Long-distance runner and marathon medalist Salome Nyirarukundo is a household name. She has been around for years.
Another is Felicite Rwemarika, who tried to run for the presidency of national football federation in December 2017.
You may probably have also heard of Cathia Uwamahoro who sprung from oblivion to international cricket glory after she set the Guinness World Record of 26 hours batting in net by a woman. It is the longest period.
These names could perhaps be the only women in Rwanda representing the more than 52% portion of Rwanda’s population at the high-table of sports personalities.
The situation is not a laughing matter. It is serious.
It contradicts the fact that Rwanda is touted globally as the darling of women. Officials say they know something must be done – and actually as a matter of priority.
Earlier this month, at a “Forum on Gender Equality in the Rwandan sports movement” held in Nyanza district, voices became louder.
Despite significant efforts being taken, there are big gaps to be filled, as summed up by Emma Carine Uwantege the UN women humanitarian program coordinator, in a conversation.
“Some of the challenges that girls and women face include under-representation, not being given enough opportunities when it comes to sponsorship as well as preparation ahead of the games as well as unequal pay when it comes to prize money,” said Uwantege.
She notes that if there are few more women on boards, in positions of power as decision makers and helping to run sport – it will have a trickledown effect to close sports gender gaps.
The number of girls and women in sports is still low because they remain at home babysitting, breastfeeding or doing housework, Uwantege added.
Various other speakers at the event called for initiatives for women development programs to promote women in sports.
A policy framework on national sports adopted in 2012 by cabinet affirmed: “We will also endeavor to remove all the barriers to the full participation of girls and women and those with physical and/or intellectual impairment.”
As of February 2019, there are 26 national sports federations in Rwanda, according to a database maintained by the Ministry of Sports and Culture.
With the exception of some of the national sport federations such as the Paralympics Association, Football, Athletics, Cycling, basketball and Volleyball, other federations are still in their infancy. For example some yet to obtain official legal status.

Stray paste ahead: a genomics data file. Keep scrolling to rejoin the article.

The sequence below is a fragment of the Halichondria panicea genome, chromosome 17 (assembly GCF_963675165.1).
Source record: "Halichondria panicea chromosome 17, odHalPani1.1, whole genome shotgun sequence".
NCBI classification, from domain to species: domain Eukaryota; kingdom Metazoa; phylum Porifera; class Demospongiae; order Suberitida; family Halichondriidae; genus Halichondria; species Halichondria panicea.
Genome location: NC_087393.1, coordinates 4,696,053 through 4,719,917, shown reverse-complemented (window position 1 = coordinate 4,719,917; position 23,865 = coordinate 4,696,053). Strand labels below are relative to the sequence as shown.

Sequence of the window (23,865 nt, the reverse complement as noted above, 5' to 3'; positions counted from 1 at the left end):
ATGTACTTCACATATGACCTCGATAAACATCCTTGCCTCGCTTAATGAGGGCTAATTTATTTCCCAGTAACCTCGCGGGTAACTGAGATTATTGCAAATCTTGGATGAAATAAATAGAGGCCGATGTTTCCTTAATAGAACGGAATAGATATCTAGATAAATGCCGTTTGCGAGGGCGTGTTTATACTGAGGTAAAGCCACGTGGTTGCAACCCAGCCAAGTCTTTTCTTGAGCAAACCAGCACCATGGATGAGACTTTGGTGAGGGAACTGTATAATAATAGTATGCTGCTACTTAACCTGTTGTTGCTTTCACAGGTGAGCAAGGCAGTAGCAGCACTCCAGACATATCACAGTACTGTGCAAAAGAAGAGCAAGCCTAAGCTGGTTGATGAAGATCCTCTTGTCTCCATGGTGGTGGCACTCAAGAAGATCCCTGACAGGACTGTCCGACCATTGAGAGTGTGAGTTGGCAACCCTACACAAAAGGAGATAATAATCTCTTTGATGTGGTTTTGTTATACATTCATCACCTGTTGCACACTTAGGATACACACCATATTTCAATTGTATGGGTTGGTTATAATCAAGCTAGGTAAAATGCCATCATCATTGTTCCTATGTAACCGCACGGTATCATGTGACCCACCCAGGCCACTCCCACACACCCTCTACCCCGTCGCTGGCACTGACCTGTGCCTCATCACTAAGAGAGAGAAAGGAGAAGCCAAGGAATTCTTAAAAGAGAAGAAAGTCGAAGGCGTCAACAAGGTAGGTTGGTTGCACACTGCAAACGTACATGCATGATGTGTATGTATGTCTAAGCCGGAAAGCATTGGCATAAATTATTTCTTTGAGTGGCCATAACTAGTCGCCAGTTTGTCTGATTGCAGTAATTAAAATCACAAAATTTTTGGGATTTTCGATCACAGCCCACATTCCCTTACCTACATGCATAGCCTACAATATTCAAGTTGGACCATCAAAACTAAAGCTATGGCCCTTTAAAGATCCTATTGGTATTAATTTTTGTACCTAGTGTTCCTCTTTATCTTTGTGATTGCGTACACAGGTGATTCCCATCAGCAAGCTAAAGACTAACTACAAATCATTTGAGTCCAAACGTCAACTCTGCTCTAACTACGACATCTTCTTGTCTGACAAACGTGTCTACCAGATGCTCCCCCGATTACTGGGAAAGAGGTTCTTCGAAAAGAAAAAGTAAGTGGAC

According to statistics cited by Amb. Valen Munyabagisha, the chair of the National Olympic and Sports Committee, only 16 percent of women are at level of representative in different sports federations.
However, and listen to this, NONE is a president or chairperson – as all the 26 federation leaders are MEN.
Amb Munyabagisha said it is only in the National Paralympics Committee (NPC) and the National Handball body where they are “trying” – indication that the women there are of no significance to the functioning of these bodies.
“For sponsorship of women games, there is a huge gap. That is why the International Olympic Committee took the courage to increase the percentage of female membership by 25 percent in the last four years,” he added.
Felicite Rwemarika is herself the first vice president of the National Olympic Committee, the umbrella body of various federations. Rwemarika has also been at the helm of local football body FERWAFA as the head of women football.
She is also member of the International Olympic Committee (IOC), which along with FIFA have recognized her for creation of a national council of women in sports in Rwanda and for devoting her life to helping women and girls in different areas, and particularly sports.
She stood unopposed as an aspirant for Rwanda Football Association (Ferwafa) presidency but did not garner the required 26 votes that would have made her the first female Rwanda football president. The voting bloc was made up entirely of men.
Rwemarika says it all has to start with ‘mindset change’ among top sports leaders who pay no attention to the issue.
“It is very important that we met with the Hon Minister of Sports and Culture. She listens and understands. Having a leader who comprehends is a plus when dealing with a serious issue starting with the root cause,” she added.
Rwemarika pointed out that when you present a strategic idea you are told about budgets constraints, poor performances from women teams – then the closing response is: women have to wait.
“Changing the mindset does not happen in one day,” she said, adding, “It is a process which involves advocacy plus awareness campaigns”.
The Minister of Sports and Culture Esperance Nyirasafari recognizes that there is still need to advocate for not women in leadership roles though significant progress continues taking place.
It seems the entire top echelons of the sports fraternity agree there is a problem.
That’s the easy part.
The question is what is the way forward?
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